Following a tough win at Paris-Nice, defending Tour de France champion Alberto Contador has reconfigured his racing schedule for the next two months.
Andy Shleck times his attack to perfection on the Côte de la Roche aux Faucons and rides alone to victory in the 95th La Doyenne
Thus far, the 2009 Classics season has provided cycling fans plenty of drama and nail-biting finishes. Tom Boonen’s Paris-Roubaix winning escape on the Carrefour d l’Arbre cobbles, Sergei Ivanov’s cagey tactics in the final meters of the Amstel Gold Race and Davide Rebellin’s last-minute burst on the Mur de Huy stand out as key moments when the aggressor came out on top. Sunday’s Liège-Bastogne-Liège caps off the 2009 Classics season, and the question on everyone’s mind is whether tactics of attack will again prevail.
Luxembourger Frank Schleck has been cleared to start Sunday’s Liège-Bastogne-Liège after crashing hard at last week’s Amstel Gold Race. “I joined the boys for a ride down in Bastogne [today] and it’s the first day I have felt better,” Schleck said. “I have one more day to get better and I hope to make the best of it.”
Frank Schleck, the victim of a nasty crash in the Amstel Gold Race, has been cleared to start Sunday’s Liège-Bastogne-Liège. Saxo Bank announced Thursday that the Luxembourg national champion will line up for Liège alongside his younger brother, Andy Schleck. The pair finished third and fourth last year, respectively. Schleck was a victim of a crash late in Amstel Gold Race on Sunday, prompting him to renounce Flèche Wallonne on Wednesday, where Andy Schleck finished second to Davide Rebellin (Diquigiovanni).
There were a few surprises Friday as race organizers released the names of 25 squads that will start Liège-Bastogne-Liège and Flèche Wallonne next month in the Belgian Ardennes. The LPR team of Danilo Di Luca, winner of Liège in 2007, was left out along with Fuji-Servetto, the Spanish ProTour team. Wild-card teams include new Dutch squad Vacansoleil, the Diquigiovanni team of Davide Rebellin, Belgian teams Landbouwkrediet-Colnago and Topsport Vlaanderen-Mercator, Barloworld and Cervélo. Agritubel and Skil-Shimano are also both in.
Cadel Evans' plans to go one better than his runner-up place at last year's Tour de France remain intact after what has proved to be an ultimately confidence-boosting week of bike racing. Yet on Sunday the 30-year-old Australian was left wondering about his form at the prestigious Liege-Bastogne-Liege one-day classic, where at least one of his yellow jersey rivals put his climbing potential on full display.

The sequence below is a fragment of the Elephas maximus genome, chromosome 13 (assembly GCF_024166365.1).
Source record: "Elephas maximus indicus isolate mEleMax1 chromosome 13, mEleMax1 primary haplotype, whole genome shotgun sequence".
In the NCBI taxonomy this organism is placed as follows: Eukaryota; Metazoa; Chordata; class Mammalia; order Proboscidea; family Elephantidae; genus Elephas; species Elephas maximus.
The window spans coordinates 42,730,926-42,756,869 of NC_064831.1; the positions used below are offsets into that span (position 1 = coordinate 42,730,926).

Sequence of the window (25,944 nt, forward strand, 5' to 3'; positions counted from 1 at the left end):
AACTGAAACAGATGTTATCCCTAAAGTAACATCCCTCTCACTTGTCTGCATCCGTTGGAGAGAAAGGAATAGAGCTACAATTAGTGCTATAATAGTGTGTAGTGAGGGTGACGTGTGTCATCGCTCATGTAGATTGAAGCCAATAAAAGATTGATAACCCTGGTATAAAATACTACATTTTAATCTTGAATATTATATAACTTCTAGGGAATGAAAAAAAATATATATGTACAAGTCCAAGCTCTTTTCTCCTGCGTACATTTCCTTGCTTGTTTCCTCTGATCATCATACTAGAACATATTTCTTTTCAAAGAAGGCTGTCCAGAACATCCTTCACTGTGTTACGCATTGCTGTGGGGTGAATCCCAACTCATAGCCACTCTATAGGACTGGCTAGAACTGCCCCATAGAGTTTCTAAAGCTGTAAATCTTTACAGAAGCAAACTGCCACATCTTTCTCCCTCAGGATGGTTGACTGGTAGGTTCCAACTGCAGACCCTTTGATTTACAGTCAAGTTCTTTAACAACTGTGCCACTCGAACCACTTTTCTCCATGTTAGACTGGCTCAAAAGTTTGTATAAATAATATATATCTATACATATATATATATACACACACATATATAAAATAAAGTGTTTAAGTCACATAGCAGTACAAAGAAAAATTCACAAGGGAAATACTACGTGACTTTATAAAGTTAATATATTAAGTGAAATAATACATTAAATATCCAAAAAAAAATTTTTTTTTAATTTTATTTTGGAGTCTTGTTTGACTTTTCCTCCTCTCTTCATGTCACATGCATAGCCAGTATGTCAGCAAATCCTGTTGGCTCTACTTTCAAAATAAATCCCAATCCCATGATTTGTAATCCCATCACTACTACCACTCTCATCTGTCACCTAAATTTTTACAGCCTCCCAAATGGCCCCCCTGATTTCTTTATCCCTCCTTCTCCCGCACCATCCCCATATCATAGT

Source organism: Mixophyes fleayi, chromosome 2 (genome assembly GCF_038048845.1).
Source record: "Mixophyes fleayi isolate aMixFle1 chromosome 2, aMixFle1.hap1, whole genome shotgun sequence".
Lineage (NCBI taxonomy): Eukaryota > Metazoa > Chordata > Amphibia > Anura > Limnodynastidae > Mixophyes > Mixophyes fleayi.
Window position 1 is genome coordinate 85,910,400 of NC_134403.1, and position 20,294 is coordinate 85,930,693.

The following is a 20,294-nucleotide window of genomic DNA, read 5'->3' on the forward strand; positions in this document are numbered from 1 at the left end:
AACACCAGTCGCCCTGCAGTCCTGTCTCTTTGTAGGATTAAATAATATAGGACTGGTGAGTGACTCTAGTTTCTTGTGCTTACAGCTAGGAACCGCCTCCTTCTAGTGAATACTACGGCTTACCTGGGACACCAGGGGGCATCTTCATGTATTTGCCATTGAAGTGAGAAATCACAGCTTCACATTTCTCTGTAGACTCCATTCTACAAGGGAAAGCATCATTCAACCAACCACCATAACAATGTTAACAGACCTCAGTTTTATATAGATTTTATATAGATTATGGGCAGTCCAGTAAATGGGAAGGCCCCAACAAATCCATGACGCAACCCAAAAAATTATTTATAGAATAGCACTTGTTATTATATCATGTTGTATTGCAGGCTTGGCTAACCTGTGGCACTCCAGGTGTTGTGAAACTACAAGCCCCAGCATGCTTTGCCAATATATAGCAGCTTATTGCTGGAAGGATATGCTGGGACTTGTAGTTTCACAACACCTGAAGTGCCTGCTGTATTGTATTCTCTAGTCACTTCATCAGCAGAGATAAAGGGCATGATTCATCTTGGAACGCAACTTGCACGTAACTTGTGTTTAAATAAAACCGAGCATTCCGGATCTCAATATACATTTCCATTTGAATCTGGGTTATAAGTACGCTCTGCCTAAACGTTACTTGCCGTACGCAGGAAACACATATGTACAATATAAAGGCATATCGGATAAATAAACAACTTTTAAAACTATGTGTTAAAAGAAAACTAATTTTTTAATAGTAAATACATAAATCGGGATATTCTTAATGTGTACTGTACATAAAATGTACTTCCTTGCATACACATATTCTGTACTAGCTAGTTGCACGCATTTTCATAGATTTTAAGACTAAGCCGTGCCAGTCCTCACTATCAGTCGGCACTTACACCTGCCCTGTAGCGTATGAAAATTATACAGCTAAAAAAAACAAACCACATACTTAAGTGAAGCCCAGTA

Italian Davide Rebellin conceded defeat to the "faster legs" of Spanish rival Alejandro Valverde after their thrilling battle for one of the most prestigious crowns in one-day cycling Sunday. A runner-up to Italian Danilo Di Luca last year and winner in 2006, Valverde left Rebellin struggling to match his pace when he capped the tough, 12-climb 261km epic with a winning sprint a few hundred meters from the finish line. Rebellin's victory here in 2004 rounded off a superb week in which he won the Amstel Gold Race and the Fleche Wallonne classics.
A new climb with 20km to go lived up to expectations, breaking Liège-Bastogne-Liège wide open, but Alejandro Valverde relied on tactical savvy and his fiery finish-line punch to win La Doyenne for the second time in three years Sunday. After working into the decisive four-man move, Spain’s “Green Bullet” collaborated with Davide Rebellin (Gerolsteiner) to fend off searing attacks from the Schleck brothers on the Saint-Nicolas climb with 5.5km to go only to relegate the Italian to bridesmaid status with his winning sprint.
Coming into the 93rd Liège-Bastogne-Liège, the number of riders named as potential race favorites was almost overwhelming. Nearly a dozen men were believed to have a serious shot at winning the hilly classic on its demanding course that suits a variety of riders. In the end, the cadre of serious contenders proved to be a hindrance for all the favorites, except one — Danilo Di Luca (Liquigas). The Italian, who won the Amstel Gold Race and Flèche Wallone in 2005, completed a career triple of the Ardennes Classics by bridging across to a late attack by CSC’s Frank Schleck and then jumping away
“It’s the best one-day race in cycling.” American Chris Horner, who placed eighth at last year’s Liège-Bastogne-Liège, says this weekend’s coming edition is the highlight of the season. But the Predictor-Lotto man’s assessment could just as easily come from world champion Paolo Bettini (Quick Step-Innergetic) or defending Liège champion Alejandro Valverde (Caisse d’Epargne), or any of the 192 riders expected to start the 93rd edition of Liège Sunday, the final race of the spring classics season. “It’s a race almost any type of rider can win — a climber, a Tour rider, a time-trial
Discovery Channel rider Ivan Basso will skip Wednesday’s Flèche Wallone and Sunday’s Liège-Bastogne-Liège over growing pressure to boycott riders with links to the Operación Puerto doping investigation heats up again. The Italian sports daily La Gazzetta dello Sport reported Tuesday that the decision comes following an agreement between Discovery Channel team officials and race organizer ASO, which runs the Tour de France as well as the two upcoming Ardennes classics. Both sides agreed it would be more pragmatic to keep the Italian out of the hilly spring classics to avoid a potentially